Friday, July 18, 2014

Crisp, crumble, slump, cobbler or Betty

Do you know the differences between a crisp, crumble slump (or grunt), buckle, cobbler or Brown Betty?  And why even care?  We went out to dinner on the mainland, and ordered a crisp but were served a crumble.  Which led, of course, to my usual research (and how some of them were named)

Please read to the end for my own favorite.. .

brown betty
A crumble is probably what you think of when you hear any of the names of the other desserts in this list. A crumble is a baked dish of fresh fruit (apples, berries, plums, etc.) that is topped with an oat-based streusel. Add ice cream and transport to summer heaven.

crisp

A crisp is exactly like a crumble, except there are no oats in the streusel. That makes the crisp topping more like sweet, buttery, crumbled pie crust.


cobbler         If anyone ever serves you a "cobbler" that is topped with pie crust, they are pulling your leg. Or... trying to get you to eat pie. A true cobbler is topped with individually-dropped biscuits. When the dish bakes and the biscuits puff up, they look like a cobblestone street, hence the name cobbler. (We had a major lightbulb moment when we figured this out -- how did we never know that before?)



buckle



A buckle layers a more traditional, cakey batter underneath the fruit. As the dessert cooks, the cake rises around the fruit, which tries its best to sink to the bottom, making the whole thing buckle inwards.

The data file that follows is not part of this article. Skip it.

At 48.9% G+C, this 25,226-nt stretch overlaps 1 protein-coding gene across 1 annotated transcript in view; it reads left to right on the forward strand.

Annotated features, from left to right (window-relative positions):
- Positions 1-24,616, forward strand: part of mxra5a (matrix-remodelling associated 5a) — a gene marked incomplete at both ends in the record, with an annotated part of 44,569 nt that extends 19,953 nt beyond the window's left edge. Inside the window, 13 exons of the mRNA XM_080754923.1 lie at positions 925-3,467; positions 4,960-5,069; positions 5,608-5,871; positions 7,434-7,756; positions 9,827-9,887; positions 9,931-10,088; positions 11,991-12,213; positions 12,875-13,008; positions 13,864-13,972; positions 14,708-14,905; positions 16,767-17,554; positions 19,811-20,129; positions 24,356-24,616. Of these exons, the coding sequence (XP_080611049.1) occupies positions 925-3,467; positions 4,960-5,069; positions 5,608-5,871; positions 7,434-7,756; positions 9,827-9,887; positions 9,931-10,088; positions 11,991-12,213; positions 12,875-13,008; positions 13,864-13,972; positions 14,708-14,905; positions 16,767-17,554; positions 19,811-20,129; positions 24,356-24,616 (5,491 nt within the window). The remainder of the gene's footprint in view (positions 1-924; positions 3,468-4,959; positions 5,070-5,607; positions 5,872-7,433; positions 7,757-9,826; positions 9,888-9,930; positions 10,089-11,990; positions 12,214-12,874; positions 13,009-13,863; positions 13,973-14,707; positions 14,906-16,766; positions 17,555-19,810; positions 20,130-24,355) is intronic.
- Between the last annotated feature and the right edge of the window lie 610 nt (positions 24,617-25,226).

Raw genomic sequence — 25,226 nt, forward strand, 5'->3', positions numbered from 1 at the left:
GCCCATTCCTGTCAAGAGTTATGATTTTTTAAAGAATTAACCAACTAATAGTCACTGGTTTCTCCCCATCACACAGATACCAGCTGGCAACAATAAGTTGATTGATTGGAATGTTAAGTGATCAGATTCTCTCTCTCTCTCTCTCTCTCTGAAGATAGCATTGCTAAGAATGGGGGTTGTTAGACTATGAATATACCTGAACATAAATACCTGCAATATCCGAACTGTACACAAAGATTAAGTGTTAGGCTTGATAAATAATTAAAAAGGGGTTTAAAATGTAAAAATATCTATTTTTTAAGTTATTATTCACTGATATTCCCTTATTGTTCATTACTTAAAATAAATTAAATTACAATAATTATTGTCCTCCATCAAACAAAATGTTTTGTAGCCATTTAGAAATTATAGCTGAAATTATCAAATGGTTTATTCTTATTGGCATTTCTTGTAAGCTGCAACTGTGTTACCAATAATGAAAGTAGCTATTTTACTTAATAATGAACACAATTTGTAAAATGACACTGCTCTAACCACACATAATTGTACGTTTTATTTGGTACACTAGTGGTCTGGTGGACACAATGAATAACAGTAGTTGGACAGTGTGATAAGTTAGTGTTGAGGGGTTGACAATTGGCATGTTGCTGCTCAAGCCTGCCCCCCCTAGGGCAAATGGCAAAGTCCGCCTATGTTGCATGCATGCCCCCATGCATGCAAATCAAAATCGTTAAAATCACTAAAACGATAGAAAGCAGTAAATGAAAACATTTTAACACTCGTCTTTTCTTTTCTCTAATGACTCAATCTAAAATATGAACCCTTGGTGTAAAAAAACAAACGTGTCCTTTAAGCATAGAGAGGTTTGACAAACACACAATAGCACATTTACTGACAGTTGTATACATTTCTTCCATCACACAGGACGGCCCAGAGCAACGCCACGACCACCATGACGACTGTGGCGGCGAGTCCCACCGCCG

berry grunt 
Great news! A grunt and a slump are exactly the same thing. Grunts and slumps are just like cobblers, only instead of being baked in the oven, they are cooked covered, entirely on the stove-top (or camping fire, or whatever). This steams the biscuits on top of the fruit, rather than bakes them. This dish earned the name "grunt" because that's the noise that the hot, bubbly fruit makes as it "grunts" up around the biscuit dough. This dished earned its other name, "slump," because that is what it does when you try to put it on a plate.
brown betty

A brown Betty uses the same kinds of crumbs as a crisp (sweet, buttery, no oats), but there is a layer under the fruit as well as on top of the fruit. Buttery crumb lovers, the brown Betty is your dessert.








So my personal creation is with the oat crust both on top and on the bottom.  I did find that in some places it may be called a double crumble, but I prefer to call it a Golden Sally.

So my dear readers, please let know what you call it in your country?






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